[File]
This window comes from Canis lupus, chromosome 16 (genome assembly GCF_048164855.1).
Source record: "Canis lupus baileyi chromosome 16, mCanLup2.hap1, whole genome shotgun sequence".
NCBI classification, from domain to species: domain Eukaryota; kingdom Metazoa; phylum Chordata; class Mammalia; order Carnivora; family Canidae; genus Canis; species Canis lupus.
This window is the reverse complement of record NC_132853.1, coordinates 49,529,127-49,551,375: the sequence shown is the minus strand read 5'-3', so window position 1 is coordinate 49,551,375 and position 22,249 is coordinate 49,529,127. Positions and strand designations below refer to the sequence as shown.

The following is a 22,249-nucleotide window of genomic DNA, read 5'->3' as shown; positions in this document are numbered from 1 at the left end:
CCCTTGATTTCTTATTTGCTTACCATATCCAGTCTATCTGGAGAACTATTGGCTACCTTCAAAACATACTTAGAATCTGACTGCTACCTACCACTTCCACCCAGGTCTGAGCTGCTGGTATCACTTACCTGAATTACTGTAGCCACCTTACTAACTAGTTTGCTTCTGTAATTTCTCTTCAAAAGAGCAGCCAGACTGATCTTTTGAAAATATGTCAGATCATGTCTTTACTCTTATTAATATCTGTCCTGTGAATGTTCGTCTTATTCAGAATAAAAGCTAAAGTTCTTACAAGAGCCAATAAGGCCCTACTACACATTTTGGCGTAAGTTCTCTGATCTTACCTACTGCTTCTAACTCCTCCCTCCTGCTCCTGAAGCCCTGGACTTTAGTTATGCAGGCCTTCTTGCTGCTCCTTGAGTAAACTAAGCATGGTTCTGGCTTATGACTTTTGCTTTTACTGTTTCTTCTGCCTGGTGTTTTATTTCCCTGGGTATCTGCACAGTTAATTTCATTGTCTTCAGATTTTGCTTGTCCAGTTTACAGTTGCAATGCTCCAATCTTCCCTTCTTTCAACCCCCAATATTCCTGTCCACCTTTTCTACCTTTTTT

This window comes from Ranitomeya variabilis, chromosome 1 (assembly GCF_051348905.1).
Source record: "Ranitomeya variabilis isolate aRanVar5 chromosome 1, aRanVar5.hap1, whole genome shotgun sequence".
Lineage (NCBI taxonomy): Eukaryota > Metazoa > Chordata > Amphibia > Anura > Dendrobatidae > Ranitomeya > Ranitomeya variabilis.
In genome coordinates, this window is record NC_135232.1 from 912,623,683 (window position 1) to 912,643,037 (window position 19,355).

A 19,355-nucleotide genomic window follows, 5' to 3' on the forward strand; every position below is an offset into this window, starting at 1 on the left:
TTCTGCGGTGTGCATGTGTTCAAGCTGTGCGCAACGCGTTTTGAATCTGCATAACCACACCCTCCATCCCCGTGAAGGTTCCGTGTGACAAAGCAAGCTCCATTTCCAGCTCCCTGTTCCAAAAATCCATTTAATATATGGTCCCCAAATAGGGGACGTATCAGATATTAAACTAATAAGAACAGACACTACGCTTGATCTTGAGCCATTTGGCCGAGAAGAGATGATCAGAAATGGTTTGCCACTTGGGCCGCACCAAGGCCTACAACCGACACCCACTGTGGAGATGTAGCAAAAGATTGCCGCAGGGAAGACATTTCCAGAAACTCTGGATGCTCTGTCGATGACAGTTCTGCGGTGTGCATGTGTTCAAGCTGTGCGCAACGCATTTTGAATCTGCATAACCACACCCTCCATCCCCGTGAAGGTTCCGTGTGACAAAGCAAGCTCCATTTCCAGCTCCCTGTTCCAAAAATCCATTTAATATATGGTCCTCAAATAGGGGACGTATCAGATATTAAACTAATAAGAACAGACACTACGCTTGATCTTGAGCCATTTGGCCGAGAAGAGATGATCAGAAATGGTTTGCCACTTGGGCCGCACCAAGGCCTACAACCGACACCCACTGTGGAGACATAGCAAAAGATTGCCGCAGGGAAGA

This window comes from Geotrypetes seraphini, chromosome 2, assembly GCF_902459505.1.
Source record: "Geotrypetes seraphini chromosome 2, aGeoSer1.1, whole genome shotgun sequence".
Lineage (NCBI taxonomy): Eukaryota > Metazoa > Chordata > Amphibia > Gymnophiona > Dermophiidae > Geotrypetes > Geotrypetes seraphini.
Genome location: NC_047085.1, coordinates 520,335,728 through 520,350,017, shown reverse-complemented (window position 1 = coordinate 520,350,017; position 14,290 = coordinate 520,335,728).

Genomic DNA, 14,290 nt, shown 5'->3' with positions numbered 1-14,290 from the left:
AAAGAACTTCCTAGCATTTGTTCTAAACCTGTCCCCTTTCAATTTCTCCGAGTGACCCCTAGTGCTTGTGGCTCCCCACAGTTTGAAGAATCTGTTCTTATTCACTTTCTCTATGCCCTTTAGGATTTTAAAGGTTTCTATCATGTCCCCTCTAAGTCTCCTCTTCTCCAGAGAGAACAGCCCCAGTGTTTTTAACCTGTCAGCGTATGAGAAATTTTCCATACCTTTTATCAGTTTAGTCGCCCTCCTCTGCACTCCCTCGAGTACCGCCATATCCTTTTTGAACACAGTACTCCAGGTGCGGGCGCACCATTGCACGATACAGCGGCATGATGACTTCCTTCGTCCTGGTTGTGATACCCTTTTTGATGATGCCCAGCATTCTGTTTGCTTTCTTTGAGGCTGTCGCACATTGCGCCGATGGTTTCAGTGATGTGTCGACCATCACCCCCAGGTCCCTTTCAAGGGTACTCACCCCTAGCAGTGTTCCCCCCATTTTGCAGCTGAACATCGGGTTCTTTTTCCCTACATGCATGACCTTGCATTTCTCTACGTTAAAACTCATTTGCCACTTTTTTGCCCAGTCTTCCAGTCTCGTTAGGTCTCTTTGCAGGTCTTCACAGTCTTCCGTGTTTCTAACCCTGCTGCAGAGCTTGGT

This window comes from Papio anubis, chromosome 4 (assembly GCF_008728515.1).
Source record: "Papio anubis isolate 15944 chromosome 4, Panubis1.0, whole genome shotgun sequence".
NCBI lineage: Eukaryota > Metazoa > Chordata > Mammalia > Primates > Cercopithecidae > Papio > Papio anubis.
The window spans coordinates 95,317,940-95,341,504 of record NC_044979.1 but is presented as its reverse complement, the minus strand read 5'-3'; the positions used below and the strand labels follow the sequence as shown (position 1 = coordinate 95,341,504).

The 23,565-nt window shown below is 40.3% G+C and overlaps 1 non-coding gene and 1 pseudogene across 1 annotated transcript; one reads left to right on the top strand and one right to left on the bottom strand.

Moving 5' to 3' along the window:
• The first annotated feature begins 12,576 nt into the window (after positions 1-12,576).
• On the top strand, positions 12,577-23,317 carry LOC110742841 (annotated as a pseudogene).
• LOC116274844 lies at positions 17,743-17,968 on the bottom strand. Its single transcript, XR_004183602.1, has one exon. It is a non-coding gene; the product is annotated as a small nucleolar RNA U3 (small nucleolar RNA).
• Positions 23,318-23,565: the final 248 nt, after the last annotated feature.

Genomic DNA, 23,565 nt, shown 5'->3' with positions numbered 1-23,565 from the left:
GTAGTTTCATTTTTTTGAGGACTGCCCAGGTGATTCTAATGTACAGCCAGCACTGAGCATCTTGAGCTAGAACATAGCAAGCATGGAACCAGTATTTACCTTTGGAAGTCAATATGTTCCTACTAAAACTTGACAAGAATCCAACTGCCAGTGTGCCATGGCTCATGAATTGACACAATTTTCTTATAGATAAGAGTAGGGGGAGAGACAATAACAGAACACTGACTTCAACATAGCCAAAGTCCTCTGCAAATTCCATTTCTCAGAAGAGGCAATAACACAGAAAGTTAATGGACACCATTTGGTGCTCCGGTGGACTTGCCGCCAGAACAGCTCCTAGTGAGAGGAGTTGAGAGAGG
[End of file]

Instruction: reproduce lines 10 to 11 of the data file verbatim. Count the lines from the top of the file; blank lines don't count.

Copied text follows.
In genome coordinates, this window is record NC_135232.1 from 912,623,683 (window position 1) to 912,643,037 (window position 19,355).

A 19,355-nucleotide genomic window follows, 5' to 3' on the forward strand; every position below is an offset into this window, starting at 1 on the left: